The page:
Choosing a the Right Rescue Cat or Dog

What to Look for When Choosing a Rescue Cat or Dog

by Cyd Ross

Image URL: https://pixabay.com/photos/autumn-dog-autumn-puppy-pet-forest-4632387/

 Rescuing a dog or cat from a shelter is a big decision. When you adopt a pet, you’re committing to caring for them for their lifetime. For a commitment this big, you need to make sure you’re choosing the best pet for your family and preparing to welcome them into your home.

Where to Find Your Rescue Pet

One of the first decisions you’ll make on your journey to finding the right pet is where to find them. Depending on where you live, there may be a few options, including municipal or city-owned facilities, privately-owned shelters, and rescue group networks.

Each facility has its benefits and drawbacks, so do your research to see what works for you. One commonality is that each facility will have an adoption fee to cover its services. That fee may cover spaying or neutering, microchipping, medically necessary in-take surgeries, or medications. Find out what type of care your rescue pet received so you can get any additional services they need after you bring them home.

Find the Best Fit for Your Family

Choosing the right rescue pet takes time and effort. Prepare yourself by thinking ahead with questions like:

  • What size of pet do you want?
  • Do you have a breed preference?
  • Do you have an age preference?
  • What type of personality do you prefer?
  • How do you feel about high or low energy?
  • Do you have a gender preference?

The more you know about what you want in your rescue pet, the better. Some may say you should be open to any rescue, but people aren’t meant to handle any type of pet. You want a dog or cat that fits your lifestyle so you will both be happy.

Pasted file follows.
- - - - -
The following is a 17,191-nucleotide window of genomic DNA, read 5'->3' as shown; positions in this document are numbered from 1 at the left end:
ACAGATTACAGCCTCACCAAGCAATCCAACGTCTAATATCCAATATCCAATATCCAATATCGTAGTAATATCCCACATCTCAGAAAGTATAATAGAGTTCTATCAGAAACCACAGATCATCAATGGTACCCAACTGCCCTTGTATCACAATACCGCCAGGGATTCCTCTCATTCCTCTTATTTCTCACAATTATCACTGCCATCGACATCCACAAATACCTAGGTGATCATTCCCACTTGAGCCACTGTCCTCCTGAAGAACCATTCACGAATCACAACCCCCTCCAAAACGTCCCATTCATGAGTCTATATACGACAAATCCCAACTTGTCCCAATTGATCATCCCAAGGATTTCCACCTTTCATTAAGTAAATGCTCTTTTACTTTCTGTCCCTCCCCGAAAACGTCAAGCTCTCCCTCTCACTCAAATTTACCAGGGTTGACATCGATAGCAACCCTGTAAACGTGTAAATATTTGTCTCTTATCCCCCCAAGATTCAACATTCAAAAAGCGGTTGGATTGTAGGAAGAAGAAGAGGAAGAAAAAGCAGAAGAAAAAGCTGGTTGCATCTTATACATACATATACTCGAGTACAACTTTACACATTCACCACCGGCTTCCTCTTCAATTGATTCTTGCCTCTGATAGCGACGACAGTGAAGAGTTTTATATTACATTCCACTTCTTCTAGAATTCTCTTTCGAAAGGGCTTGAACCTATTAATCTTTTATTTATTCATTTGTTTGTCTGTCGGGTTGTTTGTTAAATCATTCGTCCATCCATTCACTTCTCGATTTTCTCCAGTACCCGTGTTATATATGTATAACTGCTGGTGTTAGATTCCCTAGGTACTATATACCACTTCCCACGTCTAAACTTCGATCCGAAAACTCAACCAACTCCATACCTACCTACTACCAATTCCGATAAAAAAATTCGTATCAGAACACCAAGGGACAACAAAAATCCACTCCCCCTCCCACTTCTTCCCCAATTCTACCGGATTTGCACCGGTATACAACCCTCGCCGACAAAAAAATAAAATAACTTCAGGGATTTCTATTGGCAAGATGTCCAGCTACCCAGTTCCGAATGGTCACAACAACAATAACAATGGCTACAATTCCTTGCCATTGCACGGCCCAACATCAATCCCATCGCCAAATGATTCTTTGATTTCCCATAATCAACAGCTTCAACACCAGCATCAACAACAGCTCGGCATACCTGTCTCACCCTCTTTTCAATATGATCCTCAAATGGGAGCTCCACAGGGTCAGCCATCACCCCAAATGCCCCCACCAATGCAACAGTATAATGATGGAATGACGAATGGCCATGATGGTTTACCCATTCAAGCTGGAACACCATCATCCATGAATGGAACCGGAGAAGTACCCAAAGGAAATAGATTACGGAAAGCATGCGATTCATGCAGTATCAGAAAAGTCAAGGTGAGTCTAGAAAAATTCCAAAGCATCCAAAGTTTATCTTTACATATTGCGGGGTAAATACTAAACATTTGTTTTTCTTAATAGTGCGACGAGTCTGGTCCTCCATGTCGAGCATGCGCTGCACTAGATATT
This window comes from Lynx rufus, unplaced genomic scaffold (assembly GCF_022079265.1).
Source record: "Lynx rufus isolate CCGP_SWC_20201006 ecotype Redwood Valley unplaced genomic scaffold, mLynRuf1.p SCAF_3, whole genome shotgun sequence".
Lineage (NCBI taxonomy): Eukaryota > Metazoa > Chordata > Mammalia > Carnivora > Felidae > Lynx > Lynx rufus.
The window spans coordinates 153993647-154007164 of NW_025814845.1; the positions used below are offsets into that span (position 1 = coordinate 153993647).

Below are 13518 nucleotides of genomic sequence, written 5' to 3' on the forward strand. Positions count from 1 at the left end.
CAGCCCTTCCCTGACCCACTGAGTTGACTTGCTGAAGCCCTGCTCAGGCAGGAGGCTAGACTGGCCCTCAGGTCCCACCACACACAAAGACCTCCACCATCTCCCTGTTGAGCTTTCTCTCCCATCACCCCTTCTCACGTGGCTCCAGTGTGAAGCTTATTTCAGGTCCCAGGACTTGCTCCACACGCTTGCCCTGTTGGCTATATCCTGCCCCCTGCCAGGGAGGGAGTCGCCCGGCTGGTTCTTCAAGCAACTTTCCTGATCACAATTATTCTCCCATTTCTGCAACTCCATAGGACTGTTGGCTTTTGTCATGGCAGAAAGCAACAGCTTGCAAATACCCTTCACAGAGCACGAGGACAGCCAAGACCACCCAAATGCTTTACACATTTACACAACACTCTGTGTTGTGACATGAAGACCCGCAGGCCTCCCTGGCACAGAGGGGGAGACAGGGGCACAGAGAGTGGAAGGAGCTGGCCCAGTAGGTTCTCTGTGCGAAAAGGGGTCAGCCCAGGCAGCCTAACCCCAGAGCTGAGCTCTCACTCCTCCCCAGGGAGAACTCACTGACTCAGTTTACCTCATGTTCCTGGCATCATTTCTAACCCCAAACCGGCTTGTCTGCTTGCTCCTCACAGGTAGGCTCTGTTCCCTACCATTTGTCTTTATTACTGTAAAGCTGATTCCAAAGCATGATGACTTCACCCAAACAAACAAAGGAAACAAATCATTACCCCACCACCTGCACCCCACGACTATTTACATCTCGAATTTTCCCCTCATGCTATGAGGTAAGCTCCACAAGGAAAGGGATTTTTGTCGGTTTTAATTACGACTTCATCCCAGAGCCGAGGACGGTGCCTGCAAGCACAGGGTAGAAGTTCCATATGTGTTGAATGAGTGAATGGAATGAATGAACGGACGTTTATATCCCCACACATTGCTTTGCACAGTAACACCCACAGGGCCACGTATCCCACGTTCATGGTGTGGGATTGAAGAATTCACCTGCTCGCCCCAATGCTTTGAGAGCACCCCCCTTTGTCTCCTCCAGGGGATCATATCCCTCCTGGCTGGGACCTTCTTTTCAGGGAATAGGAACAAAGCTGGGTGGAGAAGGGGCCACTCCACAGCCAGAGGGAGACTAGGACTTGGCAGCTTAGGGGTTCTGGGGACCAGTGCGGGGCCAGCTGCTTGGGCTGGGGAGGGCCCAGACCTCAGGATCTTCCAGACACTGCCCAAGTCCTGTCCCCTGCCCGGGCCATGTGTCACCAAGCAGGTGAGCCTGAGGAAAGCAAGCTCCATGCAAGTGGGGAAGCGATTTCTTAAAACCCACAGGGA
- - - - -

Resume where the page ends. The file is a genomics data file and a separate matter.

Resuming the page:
Image URL: https://pixabay.com/photos/cat-pet-care-pet-care-kitten-4778387/

Get to Know Your Potential Pet

One of the best ways to get to know your potential new family member is to spend time with them. Take them for a short walk around the facility, ask if you can play with them for a few minutes, and offer them some food to see how they react in these situations. Some shelters offer the ability to take an animal home for 24 hours to get a feel for how they do in your environment.

What You Need to Bring Your New Pet Home

A big part of adopting is preparing your home for your new furry friend. There are a few essential items you’ll need to welcome your pet.

  • A kennel or bed
  • Food and water bowls and food
  • Regular medications (i.e., flea and tick prevention)
  • Collar and ID tag
  • Toys
  • Leash (generally just for dogs, but some cats, too!)
  • Training treats

Another important step is finding a veterinarian for your animal’s regular healthcare and a boarder or pet-sitter in case your pet is unable to travel with you. Additional considerations include finding a dog or cat daycare if you think your pet needs regular interaction with other animals and a trainer if you feel you’ll need help with training.

What Comes Next?

Once you’ve welcomed your newest family member and feel you have all the supplies you need, you can work on the changes that come with a new pet. Make room in your finances for regular supplies, insurance, vet visits and regular boarding or daycare costs. Carve out time in your day to train and exercise your rescue, making it easier for them to acclimate to their new home.

The journey to getting a rescue cat or dog doesn’t end once you leave the shelter. You’re in for a lifetime of companionship, love and likely a few challenges, but in the end your thoughtfulness will pay off as your pet becomes part of your family.

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